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Didgeridoos and Cracks
Last Updated: 02/03/2009
Didgeridoos and Cracking
I just love working with wood. I love the smell of the different timbers as you cut and sand. I love crafting, shaping and finding the Didgeridoo inside every log. I love listening to and working with the grain as I shape, sand and carve. I love finishing the inside and outside to highlight the unique grain and features, so special, beautiful and different in every log.
Yet with every draw of the blade and every stroke of sandpaper, every chip of the chisel, weakens the original integrity and overall strength of the log. The termites have already removed the softer pithy centre and more. Termites often eat to within millimeters’ of the outside of a log, for lengths of two inches to 5 feet. It is impossible to predict the strength of the remaining timber beyond those deep termite grooves.
Timber is created from living cells. As with all of Gods living creation, water is a huge part of the living and growing process. Because of this living cellular construction, even when dried out, timber is very prone to expanding and contracting with ambient changes in temperature, moisture and humidity. It is quite common for timber furniture of a few months or even one hundred years old to just crack for no apparent reason. Yet the reason is simple, changes in temperature and moisture content in the wood.
So imagine a timber didgeridoo. The strength of the outer log removed during shaping, often additional removal of timber from the inside to brighten and tune the sound. Then hot moist air being breathed into it for extended periods of time. This hot moist air can expand the wood cells inside the didgeridoo. Meanwhile the outside may be in a dry hot or cool environment causing the outside of the Didgeridoo to shrink. The result can be cracking.
Sometimes just surface or superficial cracks appear on the outer surface of the instruments as the outside adjusts to the new environment, more often than not the timber is that settled and strong that it just never moves at all, no cracking.
In the old traditional days a number of Didgeridoos were collected for any one ceremony. The Didgeridoo players would often spit mouthfuls’ of water down the inside of the instrument to make the wood cells expand and stretch, causing the inside surface to tighten up and harden. This gives the instrument a crisper, cleaner playing sound. Often though the expanding tightness of the inside and the contracting drying of the inside would cause these Didgeridoos to crack. So the players would just grab another one and keep going. The cracked sticks would find their way to the fireplace that night!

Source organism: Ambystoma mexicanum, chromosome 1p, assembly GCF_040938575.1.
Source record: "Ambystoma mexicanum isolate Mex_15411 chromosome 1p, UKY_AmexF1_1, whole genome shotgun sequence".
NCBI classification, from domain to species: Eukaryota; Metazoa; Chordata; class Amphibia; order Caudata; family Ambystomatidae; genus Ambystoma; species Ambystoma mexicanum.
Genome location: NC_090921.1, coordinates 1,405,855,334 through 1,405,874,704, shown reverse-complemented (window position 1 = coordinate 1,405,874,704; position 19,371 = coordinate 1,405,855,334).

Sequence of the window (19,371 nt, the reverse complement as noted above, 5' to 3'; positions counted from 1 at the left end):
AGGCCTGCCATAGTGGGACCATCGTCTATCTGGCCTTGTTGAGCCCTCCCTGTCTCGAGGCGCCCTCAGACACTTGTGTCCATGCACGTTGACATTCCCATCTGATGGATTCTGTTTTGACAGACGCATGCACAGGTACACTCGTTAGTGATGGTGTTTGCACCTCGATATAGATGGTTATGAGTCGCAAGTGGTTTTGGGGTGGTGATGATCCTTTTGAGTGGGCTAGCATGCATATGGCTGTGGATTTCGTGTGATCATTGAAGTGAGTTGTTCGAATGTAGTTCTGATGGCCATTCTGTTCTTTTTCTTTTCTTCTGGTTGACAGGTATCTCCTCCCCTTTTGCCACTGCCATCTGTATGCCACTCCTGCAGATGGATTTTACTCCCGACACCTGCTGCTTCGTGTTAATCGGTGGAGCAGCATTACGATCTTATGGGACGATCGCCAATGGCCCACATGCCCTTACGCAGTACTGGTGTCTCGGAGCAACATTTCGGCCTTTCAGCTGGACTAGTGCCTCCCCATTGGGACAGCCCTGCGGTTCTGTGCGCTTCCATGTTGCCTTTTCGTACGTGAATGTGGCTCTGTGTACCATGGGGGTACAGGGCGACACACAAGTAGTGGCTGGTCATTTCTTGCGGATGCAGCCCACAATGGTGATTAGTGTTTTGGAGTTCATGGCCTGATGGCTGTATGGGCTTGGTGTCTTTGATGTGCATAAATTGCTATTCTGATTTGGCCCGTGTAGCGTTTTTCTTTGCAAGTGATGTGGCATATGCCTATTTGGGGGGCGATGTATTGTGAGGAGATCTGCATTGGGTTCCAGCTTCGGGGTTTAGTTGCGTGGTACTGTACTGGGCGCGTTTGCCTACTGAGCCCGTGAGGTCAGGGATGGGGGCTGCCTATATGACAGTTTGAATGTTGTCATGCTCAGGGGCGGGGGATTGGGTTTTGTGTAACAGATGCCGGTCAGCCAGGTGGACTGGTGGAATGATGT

Due to the fact that most of us do not have a termite infested Eucalyptus forest in our back yard, we generally cannot afford the same luxury of throwing away Didgeridoos and getting another one! So makers today will seal the inside and the outside of the instruments one way or another. Sealing the inside gives the same tight hard property, which was achieved by spitting water through in the old ways.
The seal stops moisture from soaking into the wood therefore preventing many of the cracking problems otherwise associated with expanding wet timber. The seal on the outside offers the same protection for the exterior of the didgeridoo.
Seals vary from nearly boiling beeswax and oils through sanding sealer to polyurethanes, varnishes, marine finishes and epoxy resins. Although the beeswax and oils sound environmentally appealing, they also have a limited lifespan and need regular maintenance for the rest of the Didgeridoos life. Timber finishing is an art and my experience is that most Didgeridoo players want to play, not take up training in timber finishing.
The traditional Yidaki from Arnhem Land by Djalu and others are often unfinished on the inside and finished with modern acrylic paint on the outside. At Didgeridoo Breath we never change anything about these Didgeridoos and their finish. We recommend hat you keep playing to about a 15 minute daily limit to reduce the chances of the instrument cracking.
All other Didgeridoos at Didgeridoo Breath are sealed inside and out in one way or another. If your instrument is oiled we display this information clearly. The end result is about one in two hundred Didgeridoos will crack either superficially or enough so air will leak. Once air leaks the sound quality of your Didgeridoo will be significantly reduced to possibly the point of being unplayable!
The great news is just about all cracks are very repairable and in 99 percent of cases repaired Didgeridoos sound exactly the same before and after repair. The other great news is that once a didgeridoo has moved and is repaired they rarely ever do any more moving or cracking. Sometimes they are under a bit of stress from their new shape after being made, so they just have to get comfortable and then they are right for the long haul!
Even $3000 plus Didgeridoos crack, it is really no big deal, sure it’s a shock, possibly even a disappointment, but that is what happens with living materials. If this prospect puts you off Eucalyptus or timber didgeridoos then maybe a plastic, hemp or slide Didgeridoo is more for you.
The percentage of Didgeridoos that crack is low and repairing them is easy! Check out the information in Knowledge Base about how easy it is to repair a cracked Didgeridoo.
Hopefully you have heard this all before from everybody who sells Didgeridoos. If you would like to know more or have questions in mind I haven’t answered here or in How to Repair a Cracked Didgeridoo in our Knowledge Base, please contact us…
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